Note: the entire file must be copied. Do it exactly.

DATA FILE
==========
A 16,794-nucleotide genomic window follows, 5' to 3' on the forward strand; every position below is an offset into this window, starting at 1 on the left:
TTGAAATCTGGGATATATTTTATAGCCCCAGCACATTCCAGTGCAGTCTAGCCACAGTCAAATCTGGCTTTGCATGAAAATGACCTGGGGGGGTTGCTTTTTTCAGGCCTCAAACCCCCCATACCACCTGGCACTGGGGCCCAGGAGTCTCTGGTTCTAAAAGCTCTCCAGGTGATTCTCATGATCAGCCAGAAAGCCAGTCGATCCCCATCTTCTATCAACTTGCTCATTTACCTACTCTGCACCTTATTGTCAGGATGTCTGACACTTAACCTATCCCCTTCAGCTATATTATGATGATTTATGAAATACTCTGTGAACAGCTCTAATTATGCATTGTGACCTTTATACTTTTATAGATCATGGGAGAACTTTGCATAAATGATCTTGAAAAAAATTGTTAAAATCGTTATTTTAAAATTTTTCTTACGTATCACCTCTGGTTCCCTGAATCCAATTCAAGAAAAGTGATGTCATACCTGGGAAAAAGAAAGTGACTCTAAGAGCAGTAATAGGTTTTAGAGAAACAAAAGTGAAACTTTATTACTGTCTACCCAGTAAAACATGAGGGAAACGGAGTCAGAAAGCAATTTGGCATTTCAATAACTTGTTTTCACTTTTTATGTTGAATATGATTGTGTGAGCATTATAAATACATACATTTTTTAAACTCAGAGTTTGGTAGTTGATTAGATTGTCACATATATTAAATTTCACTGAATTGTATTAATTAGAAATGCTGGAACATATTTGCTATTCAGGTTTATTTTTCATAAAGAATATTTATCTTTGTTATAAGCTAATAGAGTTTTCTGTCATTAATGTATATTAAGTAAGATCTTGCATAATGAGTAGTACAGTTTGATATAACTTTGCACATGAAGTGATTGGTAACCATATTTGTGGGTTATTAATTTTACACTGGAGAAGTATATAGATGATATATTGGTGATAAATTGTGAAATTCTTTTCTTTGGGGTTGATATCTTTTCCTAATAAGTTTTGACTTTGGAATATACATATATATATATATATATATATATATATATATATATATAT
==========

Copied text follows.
A 16,794-nucleotide genomic window follows, 5' to 3' on the forward strand; every position below is an offset into this window, starting at 1 on the left:
TTGAAATCTGGGATATATTTTATAGCCCCAGCACATTCCAGTGCAGTCTAGCCACAGTCAAATCTGGCTTTGCATGAAAATGACCTGGGGGGGTTGCTTTTTTCAGGCCTCAAACCCCCCATACCACCTGGCACTGGGGCCCAGGAGTCTCTGGTTCTAAAAGCTCTCCAGGTGATTCTCATGATCAGCCAGAAAGCCAGTCGATCCCCATCTTCTATCAACTTGCTCATTTACCTACTCTGCACCTTATTGTCAGGATGTCTGACACTTAACCTATCCCCTTCAGCTATATTATGATGATTTATGAAATACTCTGTGAACAGCTCTAATTATGCATTGTGACCTTTATACTTTTATAGATCATGGGAGAACTTTGCATAAATGATCTTGAAAAAAATTGTTAAAATCGTTATTTTAAAATTTTTCTTACGTATCACCTCTGGTTCCCTGAATCCAATTCAAGAAAAGTGATGTCATACCTGGGAAAAAGAAAGTGACTCTAAGAGCAGTAATAGGTTTTAGAGAAACAAAAGTGAAACTTTATTACTGTCTACCCAGTAAAACATGAGGGAAACGGAGTCAGAAAGCAATTTGGCATTTCAATAACTTGTTTTCACTTTTTATGTTGAATATGATTGTGTGAGCATTATAAATACATACATTTTTTAAACTCAGAGTTTGGTAGTTGATTAGATTGTCACATATATTAAATTTCACTGAATTGTATTAATTAGAAATGCTGGAACATATTTGCTATTCAGGTTTATTTTTCATAAAGAATATTTATCTTTGTTATAAGCTAATAGAGTTTTCTGTCATTAATGTATATTAAGTAAGATCTTGCATAATGAGTAGTACAGTTTGATATAACTTTGCACATGAAGTGATTGGTAACCATATTTGTGGGTTATTAATTTTACACTGGAGAAGTATATAGATGATATATTGGTGATAAATTGTGAAATTCTTTTCTTTGGGGTTGATATCTTTTCCTAATAAGTTTTGACTTTGGAATATACATATATATATATATATATATATATATATATATATATATAT